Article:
Blackburn Rovers 1891: Back: Tom Brandon, Rowland Pennington, John Barton, Jack Southworth, George Dewar, Jimmy Forrest; Front:Joe Lofthouse, Nat Walton, John Forbes, Coombe Hall, Billy Townley.
In the 1870s and early 1880s bulk and muscle had remained a considerable factor when appraising the qualities of football XIs. Accounts of the first international draw attention to the size advantage that England enjoyed, and the early 'inter class' matches such as Darwen v Old Etonians also drew attention to the physical superiority of the more privileged classes.
Until the introduction of professionalism (legally 1885 but in real terms c. 1879) working class players would have been seen as being at a disadvantage due to both long term ( the effects of poor diet and sanitation) and more immediate (50 hour working weeks) factors.
The advent of professionalism led to sinecure jobs and the evolution of training and physical preparation.,
The following , taken from Hansard, are the words of William Coddington MP , debating the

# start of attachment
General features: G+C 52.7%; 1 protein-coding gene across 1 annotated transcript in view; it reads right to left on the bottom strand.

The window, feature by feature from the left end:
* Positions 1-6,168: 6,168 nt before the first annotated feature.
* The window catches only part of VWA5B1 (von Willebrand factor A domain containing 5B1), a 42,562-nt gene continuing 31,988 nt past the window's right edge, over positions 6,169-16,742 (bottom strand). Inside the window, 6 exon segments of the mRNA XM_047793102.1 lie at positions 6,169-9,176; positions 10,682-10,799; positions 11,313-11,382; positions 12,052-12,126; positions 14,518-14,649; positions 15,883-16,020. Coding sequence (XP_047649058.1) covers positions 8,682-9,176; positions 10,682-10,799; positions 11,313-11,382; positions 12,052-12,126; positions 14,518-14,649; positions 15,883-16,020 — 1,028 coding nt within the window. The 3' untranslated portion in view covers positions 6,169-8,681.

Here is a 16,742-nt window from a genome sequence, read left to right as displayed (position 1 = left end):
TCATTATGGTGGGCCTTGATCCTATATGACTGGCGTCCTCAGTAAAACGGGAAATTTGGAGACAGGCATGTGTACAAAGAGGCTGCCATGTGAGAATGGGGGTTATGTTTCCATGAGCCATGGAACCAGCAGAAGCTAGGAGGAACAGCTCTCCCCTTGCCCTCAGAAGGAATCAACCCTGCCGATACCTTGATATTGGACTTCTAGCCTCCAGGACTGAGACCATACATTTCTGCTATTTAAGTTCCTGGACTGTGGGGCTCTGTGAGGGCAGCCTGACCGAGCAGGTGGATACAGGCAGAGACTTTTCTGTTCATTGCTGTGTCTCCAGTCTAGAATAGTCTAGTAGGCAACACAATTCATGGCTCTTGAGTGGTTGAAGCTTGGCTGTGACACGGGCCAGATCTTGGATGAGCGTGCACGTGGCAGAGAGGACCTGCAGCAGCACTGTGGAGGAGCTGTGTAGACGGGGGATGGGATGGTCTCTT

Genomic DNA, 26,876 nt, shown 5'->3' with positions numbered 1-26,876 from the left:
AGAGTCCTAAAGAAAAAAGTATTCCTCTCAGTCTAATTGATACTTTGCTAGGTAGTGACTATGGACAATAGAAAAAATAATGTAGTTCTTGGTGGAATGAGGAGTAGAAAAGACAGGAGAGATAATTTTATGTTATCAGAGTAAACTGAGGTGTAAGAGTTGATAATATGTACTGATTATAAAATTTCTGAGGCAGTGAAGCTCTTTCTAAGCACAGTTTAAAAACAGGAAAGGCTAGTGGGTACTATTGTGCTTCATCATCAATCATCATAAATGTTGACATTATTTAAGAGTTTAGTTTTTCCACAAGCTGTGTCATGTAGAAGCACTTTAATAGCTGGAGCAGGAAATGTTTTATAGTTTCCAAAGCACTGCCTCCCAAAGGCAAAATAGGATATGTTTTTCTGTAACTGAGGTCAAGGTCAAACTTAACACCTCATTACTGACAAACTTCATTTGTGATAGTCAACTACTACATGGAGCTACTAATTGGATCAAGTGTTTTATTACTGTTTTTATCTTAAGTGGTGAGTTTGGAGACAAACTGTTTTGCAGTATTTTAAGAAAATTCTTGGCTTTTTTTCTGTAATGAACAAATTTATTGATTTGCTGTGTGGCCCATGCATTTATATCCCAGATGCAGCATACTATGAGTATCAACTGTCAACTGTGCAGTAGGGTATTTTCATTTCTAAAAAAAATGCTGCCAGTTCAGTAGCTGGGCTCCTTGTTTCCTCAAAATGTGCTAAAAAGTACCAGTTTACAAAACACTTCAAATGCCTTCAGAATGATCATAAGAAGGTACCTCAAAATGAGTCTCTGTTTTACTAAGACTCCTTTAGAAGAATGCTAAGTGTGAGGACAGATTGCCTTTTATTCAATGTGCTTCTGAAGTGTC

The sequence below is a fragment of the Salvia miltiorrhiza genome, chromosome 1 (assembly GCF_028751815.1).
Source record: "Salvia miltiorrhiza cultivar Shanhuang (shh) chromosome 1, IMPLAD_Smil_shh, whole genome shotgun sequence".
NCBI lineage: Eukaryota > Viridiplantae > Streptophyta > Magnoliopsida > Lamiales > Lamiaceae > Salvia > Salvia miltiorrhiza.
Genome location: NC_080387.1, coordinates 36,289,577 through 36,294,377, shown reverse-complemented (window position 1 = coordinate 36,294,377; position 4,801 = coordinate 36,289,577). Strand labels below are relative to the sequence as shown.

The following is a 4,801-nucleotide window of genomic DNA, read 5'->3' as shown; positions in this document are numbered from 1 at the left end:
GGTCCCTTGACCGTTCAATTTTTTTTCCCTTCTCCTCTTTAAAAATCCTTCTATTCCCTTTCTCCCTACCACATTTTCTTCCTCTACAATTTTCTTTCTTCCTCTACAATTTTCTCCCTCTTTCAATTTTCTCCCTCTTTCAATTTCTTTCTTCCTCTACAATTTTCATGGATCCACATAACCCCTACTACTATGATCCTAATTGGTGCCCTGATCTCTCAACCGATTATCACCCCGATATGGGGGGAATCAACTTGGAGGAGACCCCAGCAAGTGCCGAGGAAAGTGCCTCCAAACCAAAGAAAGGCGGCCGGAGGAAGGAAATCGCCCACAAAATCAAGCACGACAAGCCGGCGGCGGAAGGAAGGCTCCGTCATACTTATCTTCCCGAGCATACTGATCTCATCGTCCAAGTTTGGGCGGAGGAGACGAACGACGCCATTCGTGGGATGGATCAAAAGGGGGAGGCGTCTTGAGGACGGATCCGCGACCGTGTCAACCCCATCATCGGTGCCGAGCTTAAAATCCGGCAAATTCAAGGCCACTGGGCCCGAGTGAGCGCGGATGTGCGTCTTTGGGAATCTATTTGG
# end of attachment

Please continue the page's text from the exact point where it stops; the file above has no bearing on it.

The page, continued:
Factories and Workshops Bill (18.06.91). Mr Coddington was Member of Parliament for Blackburn from 1880-1906.
Before the Committee, in support of the statement that the physique of the operative classes was not to be despised, I quoted the fact that a celebrated Lancashire Football Club, the Blackburn Rovers, had won the Association Cup five times, and another Blackburn Club had won it once. I understand that the Member for Poplar, in the early part of this Debate, referred to what I had said on that point, and I believe he quoted from this very paper certain figures respecting the players. I have reason to know that those figures are inaccurate. To show that I was right in my assertion I may say that the Rovers team in 1884 contained three operatives and four sons of operatives; in 1885 it contained two operatives and four sons of operatives; in 1886 two operatives and one son of an operative; in 1890 two operatives and one son of an operative. It is quite clear that the number of operatives in that celebrated team are not so many now as they were several years ago, but that is due to the fact that football has become much more a professional game than it was a few years ago. It is a great misfortune for the town in which I live and for all the other towns which try to emulate each other in this noble game. A very fair proportion of the players in the old times, however, were operatives. The Blackburn Olympic team when it won the Association Cup in 1883 contained five operatives and one son of an operative. These facts prove, at all events, that the physique of the operative classes is not so bad as represented by some people.
Interestingly, even when professionalism had been legal for 6 years, here is how the Blackburn Players of 1891 described themselves in that year's census:
Turner and fitter